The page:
Cranberry Juice and Health

Cranberry Juice and Health

If new research data supports earlier findings, for some people the key to preventing a urinary tract infection may be as simple as a visit to the grocery store.

Millions of people suffer yearly from these painful infections, says Cibele Barbosa-Cesnik, a research investigator in the Department of Epidemiology. In fact, only respiratory infections are more prevalent. And women are especially vulnerable. According to a study by SPH Professor Betsy Foxman, 11 percent of women over the age of 18 suffer from UTIs, and many of these infections are recurrent.

What’s more, says Barbosa-Cesnik, in the past 15 years UTIs have become increasingly resistant to common antibiotics, so researchers are looking for new ways to prevent infections. Barbosa-Cesnik is focusing on one potential solution: cranberry juice.

Most UTIs, she explains, stem from one type of bacteria, Escherichia coli (E. coli), which typically inhabits the colon but often adheres to the bladder, causing infections to develop. A number of in vitro studies suggest that proanthocyanidins, or PAC, a component of ordinary cranberry juice, inhibits the adherence of E. coli bacteria to the bladder. “If it can’t adhere,” says Barbosa-Cesnik, “it’s washed out.”

In a four-year study funded by the National Center for Complementary and Alternative Medicine, a division of the National Institutes of Health, Barbosa-Cesnik is studying the ability of cranberry juice to inhibit UTIs in college-aged women, a population that is particularly prone to UTIs, in part because the infections can be sexually transmitted. Foxman is a co-investigator on the study.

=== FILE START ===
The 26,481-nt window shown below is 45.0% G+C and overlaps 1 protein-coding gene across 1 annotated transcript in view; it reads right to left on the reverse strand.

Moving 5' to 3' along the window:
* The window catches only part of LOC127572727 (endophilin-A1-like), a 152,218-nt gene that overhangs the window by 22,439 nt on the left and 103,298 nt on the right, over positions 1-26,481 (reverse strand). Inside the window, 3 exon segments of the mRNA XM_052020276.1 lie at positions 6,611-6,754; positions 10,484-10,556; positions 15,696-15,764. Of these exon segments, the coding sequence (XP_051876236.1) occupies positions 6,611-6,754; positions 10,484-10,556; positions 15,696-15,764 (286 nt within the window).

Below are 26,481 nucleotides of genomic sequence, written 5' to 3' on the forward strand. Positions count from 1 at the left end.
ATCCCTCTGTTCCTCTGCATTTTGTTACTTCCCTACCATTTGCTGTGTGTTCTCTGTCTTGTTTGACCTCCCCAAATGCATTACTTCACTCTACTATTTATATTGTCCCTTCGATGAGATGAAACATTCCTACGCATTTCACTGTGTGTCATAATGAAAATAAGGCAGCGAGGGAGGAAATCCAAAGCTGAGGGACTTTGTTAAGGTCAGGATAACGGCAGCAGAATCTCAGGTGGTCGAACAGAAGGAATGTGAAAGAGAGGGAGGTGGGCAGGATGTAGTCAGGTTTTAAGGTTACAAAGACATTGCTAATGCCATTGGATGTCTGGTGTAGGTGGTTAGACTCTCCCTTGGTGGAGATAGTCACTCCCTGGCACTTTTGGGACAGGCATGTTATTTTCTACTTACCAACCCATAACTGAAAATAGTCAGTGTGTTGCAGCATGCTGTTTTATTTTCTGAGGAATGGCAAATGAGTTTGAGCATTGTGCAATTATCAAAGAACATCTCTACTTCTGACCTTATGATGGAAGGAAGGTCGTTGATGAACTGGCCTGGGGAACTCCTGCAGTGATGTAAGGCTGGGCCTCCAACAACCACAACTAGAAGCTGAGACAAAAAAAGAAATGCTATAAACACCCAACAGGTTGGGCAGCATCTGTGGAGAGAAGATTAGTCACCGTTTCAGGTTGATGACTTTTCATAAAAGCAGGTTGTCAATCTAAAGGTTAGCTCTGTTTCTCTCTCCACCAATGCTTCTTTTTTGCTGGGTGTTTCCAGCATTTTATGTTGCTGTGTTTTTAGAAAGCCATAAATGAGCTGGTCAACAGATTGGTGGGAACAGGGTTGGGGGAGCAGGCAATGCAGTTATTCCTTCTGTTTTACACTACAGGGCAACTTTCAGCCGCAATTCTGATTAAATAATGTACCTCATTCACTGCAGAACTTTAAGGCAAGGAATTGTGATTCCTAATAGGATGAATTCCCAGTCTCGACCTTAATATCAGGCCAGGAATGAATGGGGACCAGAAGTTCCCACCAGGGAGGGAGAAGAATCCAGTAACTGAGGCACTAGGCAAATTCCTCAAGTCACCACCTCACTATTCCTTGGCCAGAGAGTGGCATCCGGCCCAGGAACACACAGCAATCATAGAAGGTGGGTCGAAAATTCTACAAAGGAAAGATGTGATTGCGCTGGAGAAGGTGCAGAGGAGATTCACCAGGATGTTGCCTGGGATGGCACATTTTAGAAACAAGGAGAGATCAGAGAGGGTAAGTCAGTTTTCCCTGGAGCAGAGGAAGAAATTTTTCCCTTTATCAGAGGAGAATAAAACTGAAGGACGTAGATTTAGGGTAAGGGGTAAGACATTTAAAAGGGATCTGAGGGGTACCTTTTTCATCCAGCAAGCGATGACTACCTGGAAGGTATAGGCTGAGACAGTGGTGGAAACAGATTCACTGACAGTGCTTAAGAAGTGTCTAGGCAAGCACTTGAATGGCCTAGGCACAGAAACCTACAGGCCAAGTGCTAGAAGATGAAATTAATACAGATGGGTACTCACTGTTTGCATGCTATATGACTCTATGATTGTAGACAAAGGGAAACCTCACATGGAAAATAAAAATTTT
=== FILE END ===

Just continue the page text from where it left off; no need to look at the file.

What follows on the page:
For a period of six months, the 400 participants in Barbosa-Cesnik’s randomized study will drink either eight ounces of cranberry juice or a placebo juice twice daily. Researchers will monitor relevant symptoms in the participants and ultimately analyze the data they collect. Barbosa-Cesnik is seeking to determine whether cranberry juice reduces UTI recurrence within six months, whether it helps UTI patients heal faster, and whether it selects for a less-virulent bacteria. Morton Brown, professor of biostatistics, directs the study’s Data Coordinating Center.

If cranberry juice turns out to be an effective means of preventing UTIs and of halting recurrent infections, she says, at-risk patients could begin drinking more juice as a preventive measure, and doctors could begin prescribing the juice as part of a daily diet regimen.

The study is one of several throughout the nation that are looking at the effect of cranberry juice in populations susceptible to UTIs, including pregnant women. “There’s a lot of interest in this,” Barbosa-Cesnik says.

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Studies suggest that a component of ordinary cranberry juice inhibits the adherence of E. coli bacteria to the bladder.